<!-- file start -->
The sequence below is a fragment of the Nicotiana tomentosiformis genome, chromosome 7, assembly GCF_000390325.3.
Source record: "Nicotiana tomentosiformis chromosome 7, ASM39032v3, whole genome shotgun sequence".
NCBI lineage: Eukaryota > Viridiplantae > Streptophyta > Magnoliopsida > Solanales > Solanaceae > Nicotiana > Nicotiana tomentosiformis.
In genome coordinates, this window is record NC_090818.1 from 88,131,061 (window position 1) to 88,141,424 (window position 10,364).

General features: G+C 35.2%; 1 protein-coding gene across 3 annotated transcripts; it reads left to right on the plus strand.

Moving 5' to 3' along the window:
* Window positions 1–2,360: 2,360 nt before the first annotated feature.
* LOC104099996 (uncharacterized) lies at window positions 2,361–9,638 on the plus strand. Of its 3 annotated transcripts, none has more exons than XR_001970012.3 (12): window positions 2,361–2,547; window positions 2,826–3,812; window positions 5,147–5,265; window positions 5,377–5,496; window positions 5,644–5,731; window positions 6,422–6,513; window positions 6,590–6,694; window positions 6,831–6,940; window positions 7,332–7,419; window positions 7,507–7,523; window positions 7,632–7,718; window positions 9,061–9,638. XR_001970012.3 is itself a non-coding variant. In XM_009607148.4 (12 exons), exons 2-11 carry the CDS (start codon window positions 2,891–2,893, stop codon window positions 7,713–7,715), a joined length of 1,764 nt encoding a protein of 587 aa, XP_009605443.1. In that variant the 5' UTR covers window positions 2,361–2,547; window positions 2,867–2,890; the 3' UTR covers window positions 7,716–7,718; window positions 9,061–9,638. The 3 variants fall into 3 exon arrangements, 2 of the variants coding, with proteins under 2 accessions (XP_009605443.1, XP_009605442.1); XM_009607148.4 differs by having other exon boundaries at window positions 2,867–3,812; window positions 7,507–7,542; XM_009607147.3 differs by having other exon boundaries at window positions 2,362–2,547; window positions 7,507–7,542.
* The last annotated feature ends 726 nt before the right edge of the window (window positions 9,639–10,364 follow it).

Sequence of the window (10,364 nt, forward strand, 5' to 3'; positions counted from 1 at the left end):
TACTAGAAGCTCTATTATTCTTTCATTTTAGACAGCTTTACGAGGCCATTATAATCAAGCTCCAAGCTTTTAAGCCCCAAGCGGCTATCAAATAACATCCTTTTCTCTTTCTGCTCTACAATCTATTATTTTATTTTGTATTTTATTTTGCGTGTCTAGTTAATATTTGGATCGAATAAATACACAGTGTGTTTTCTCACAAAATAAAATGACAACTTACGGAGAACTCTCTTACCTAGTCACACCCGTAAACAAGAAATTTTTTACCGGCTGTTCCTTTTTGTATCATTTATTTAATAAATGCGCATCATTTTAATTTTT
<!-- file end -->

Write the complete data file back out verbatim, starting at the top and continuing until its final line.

The sequence below is a fragment of the Nicotiana tomentosiformis genome, chromosome 7, assembly GCF_000390325.3.
Source record: "Nicotiana tomentosiformis chromosome 7, ASM39032v3, whole genome shotgun sequence".
NCBI lineage: Eukaryota > Viridiplantae > Streptophyta > Magnoliopsida > Solanales > Solanaceae > Nicotiana > Nicotiana tomentosiformis.
In genome coordinates, this window is record NC_090818.1 from 88,131,061 (window position 1) to 88,141,424 (window position 10,364).

General features: G+C 35.2%; 1 protein-coding gene across 3 annotated transcripts; it reads left to right on the plus strand.

Moving 5' to 3' along the window:
* Window positions 1–2,360: 2,360 nt before the first annotated feature.
* LOC104099996 (uncharacterized) lies at window positions 2,361–9,638 on the plus strand. Of its 3 annotated transcripts, none has more exons than XR_001970012.3 (12): window positions 2,361–2,547; window positions 2,826–3,812; window positions 5,147–5,265; window positions 5,377–5,496; window positions 5,644–5,731; window positions 6,422–6,513; window positions 6,590–6,694; window positions 6,831–6,940; window positions 7,332–7,419; window positions 7,507–7,523; window positions 7,632–7,718; window positions 9,061–9,638. XR_001970012.3 is itself a non-coding variant. In XM_009607148.4 (12 exons), exons 2-11 carry the CDS (start codon window positions 2,891–2,893, stop codon window positions 7,713–7,715), a joined length of 1,764 nt encoding a protein of 587 aa, XP_009605443.1. In that variant the 5' UTR covers window positions 2,361–2,547; window positions 2,867–2,890; the 3' UTR covers window positions 7,716–7,718; window positions 9,061–9,638. The 3 variants fall into 3 exon arrangements, 2 of the variants coding, with proteins under 2 accessions (XP_009605443.1, XP_009605442.1); XM_009607148.4 differs by having other exon boundaries at window positions 2,867–3,812; window positions 7,507–7,542; XM_009607147.3 differs by having other exon boundaries at window positions 2,362–2,547; window positions 7,507–7,542.
* The last annotated feature ends 726 nt before the right edge of the window (window positions 9,639–10,364 follow it).

Sequence of the window (10,364 nt, forward strand, 5' to 3'; positions counted from 1 at the left end):
TACTAGAAGCTCTATTATTCTTTCATTTTAGACAGCTTTACGAGGCCATTATAATCAAGCTCCAAGCTTTTAAGCCCCAAGCGGCTATCAAATAACATCCTTTTCTCTTTCTGCTCTACAATCTATTATTTTATTTTGTATTTTATTTTGCGTGTCTAGTTAATATTTGGATCGAATAAATACACAGTGTGTTTTCTCACAAAATAAAATGACAACTTACGGAGAACTCTCTTACCTAGTCACACCCGTAAACAAGAAATTTTTTACCGGCTGTTCCTTTTTGTATCATTTATTTAATAAATGCGCATCATTTTAATTTTT